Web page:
Report: Apple Acquires Poly9 Mapping Company

According to reports from the Quebec City newspaper La Soleil, Apple (s aapl) has recently acquired Poly9, a Canadian online mapping design house. The employees have apparently relocated to Cupertino where they will work on Apple’s mapping team.

Poly9 developed, an online GIS tool, and a Flash-based virtual globe called Free Earth that was behind popular map visualization sites like the NORAD Santa Tracker and also powered waypoint tracking for Garmin Communicator, among other sites. You can still see Free Earth and the list of sites that use it at even though the main website at is down. Integration with other sites was possible through a JavaScript API that Poly9 developed.

Poly9 is the second big mapping acquisition for Apple. Last year, Placebase was also brought over into the fold as well. Placebase was a competitor to Google Maps that specialized in customizing the maps with customer data and locations. Placebase developed its own JavaScript API called PushPin to provide this customization.

The O’Reilly Report noted a link between Poly9 and Placebase back in 2007 when it pointed out that Free Earth was getting locations from the geodata marketplace available through the PushPin API. It seems clear now that Placebase and Poly9 have been aware of each other for at least a few years. It seems doubtful that Apple is acquiring the company for its Flash globe application, but a group of developers that is intimately familiar with the Placebase API, and capable of producing their own JavaScript API, which would be incredibly valuable to Apple if they are, as we suspect, in the midst of producing their own API for mapping data that developers could use in iOS and/or web apps.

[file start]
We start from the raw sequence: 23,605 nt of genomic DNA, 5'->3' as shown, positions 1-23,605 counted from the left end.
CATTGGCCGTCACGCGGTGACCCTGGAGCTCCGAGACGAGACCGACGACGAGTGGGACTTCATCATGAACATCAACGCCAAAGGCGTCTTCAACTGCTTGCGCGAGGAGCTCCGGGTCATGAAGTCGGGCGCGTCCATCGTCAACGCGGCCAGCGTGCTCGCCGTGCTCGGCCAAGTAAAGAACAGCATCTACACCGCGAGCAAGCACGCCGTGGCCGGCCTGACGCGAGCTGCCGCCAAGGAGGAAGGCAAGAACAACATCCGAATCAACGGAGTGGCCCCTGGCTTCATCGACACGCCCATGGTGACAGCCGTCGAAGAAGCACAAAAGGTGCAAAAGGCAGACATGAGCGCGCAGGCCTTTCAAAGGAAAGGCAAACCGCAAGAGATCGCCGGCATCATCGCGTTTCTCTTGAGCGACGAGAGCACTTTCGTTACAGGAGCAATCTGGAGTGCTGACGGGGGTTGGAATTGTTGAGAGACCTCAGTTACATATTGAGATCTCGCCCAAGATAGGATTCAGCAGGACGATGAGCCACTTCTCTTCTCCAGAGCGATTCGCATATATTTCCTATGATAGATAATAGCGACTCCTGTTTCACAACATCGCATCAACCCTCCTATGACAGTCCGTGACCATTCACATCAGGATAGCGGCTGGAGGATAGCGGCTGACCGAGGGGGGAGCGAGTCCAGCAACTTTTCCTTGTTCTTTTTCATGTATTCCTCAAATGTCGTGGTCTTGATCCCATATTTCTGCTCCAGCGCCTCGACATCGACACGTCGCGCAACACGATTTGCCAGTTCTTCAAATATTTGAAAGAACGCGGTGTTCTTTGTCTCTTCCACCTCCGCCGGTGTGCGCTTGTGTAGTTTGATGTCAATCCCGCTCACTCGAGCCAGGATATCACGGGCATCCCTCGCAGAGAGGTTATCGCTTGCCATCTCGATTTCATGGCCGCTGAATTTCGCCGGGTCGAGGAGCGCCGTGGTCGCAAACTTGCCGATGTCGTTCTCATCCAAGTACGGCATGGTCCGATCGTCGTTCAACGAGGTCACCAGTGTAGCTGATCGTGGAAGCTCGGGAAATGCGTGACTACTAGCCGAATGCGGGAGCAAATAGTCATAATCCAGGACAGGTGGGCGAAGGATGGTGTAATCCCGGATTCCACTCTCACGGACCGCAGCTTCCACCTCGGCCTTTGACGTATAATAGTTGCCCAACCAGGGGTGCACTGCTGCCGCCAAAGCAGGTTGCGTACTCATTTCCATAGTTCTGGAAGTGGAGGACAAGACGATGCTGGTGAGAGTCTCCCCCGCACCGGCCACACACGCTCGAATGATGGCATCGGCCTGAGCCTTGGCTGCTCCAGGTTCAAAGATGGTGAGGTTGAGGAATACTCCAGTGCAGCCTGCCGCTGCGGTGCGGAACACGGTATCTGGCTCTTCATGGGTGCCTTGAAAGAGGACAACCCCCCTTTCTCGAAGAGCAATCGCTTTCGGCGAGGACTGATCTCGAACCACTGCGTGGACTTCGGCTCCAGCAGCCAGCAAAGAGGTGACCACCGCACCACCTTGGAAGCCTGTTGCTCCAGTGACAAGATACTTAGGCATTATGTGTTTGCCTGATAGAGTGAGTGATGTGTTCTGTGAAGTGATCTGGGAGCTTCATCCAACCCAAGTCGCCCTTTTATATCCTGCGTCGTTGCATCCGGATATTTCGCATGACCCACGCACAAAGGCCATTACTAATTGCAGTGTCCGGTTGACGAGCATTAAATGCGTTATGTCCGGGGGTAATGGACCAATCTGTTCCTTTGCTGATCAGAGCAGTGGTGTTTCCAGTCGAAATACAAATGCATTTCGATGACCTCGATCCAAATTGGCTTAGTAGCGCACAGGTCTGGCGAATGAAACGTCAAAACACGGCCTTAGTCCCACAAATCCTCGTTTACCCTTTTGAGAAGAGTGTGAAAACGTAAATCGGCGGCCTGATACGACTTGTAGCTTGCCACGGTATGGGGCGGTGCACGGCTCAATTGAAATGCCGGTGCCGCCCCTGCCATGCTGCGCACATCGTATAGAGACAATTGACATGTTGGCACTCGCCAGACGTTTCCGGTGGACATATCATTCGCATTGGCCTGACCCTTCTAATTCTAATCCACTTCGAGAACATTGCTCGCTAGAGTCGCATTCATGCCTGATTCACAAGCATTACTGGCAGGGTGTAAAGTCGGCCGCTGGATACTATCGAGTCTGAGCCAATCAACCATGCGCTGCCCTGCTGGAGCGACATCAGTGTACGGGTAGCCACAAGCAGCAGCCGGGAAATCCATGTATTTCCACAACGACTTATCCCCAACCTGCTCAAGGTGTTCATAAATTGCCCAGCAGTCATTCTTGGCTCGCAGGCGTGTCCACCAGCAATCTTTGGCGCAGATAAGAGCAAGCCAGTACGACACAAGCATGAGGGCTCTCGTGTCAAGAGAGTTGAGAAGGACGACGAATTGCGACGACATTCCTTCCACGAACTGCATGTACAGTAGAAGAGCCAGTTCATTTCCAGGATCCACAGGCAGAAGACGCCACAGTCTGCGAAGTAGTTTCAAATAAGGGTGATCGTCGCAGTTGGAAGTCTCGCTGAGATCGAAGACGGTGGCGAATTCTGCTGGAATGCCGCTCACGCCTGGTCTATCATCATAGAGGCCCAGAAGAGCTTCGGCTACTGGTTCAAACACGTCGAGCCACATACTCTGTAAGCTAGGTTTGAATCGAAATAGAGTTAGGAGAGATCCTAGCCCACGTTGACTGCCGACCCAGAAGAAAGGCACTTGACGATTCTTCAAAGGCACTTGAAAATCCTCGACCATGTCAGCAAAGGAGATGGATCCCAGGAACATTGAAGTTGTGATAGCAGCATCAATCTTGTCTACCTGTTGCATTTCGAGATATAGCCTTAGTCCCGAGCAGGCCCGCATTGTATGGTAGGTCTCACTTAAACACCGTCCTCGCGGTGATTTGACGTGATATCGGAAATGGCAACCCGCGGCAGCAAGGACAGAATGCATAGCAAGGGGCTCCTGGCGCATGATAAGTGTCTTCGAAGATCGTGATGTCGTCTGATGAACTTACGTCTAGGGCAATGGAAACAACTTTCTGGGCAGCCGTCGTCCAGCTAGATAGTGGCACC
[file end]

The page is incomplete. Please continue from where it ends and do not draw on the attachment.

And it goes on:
Just yesterday, Om interviewed ex-Apple JavaScript guru Charles Jolley about the complimentary relationship between HTML5 and native iPhone apps. Jolley was heavily involved in the SproutCore JavaScript frameworks used on the MobileMe web apps.

It certainly seems likely that Apple is looking at native Cocoa and JavaScript APIs that could be used in web apps like MobileMe (think Find My iPhone) and iOS apps. It is particularly interesting that Poly9 and Placebase specialized in adding layers of data on top of maps, so that their customers could customize the mapping and globe applications to display all kinds of data. Such a framework for iOS would enable a whole new generation of apps that could take custom placemarks and points of interest and display those on top of the map.

The iPhone has already enabled location-based services like Fourquare, Gowalla, and others to expand their reach with customers that have location-aware, always-connected devices. The next version of iOS could have something even more exciting to make really useful mapping applications and interesting location-based services because the Poly9 and Placebase engineers will add their biological and technological distinctiveness to the Apple mothership.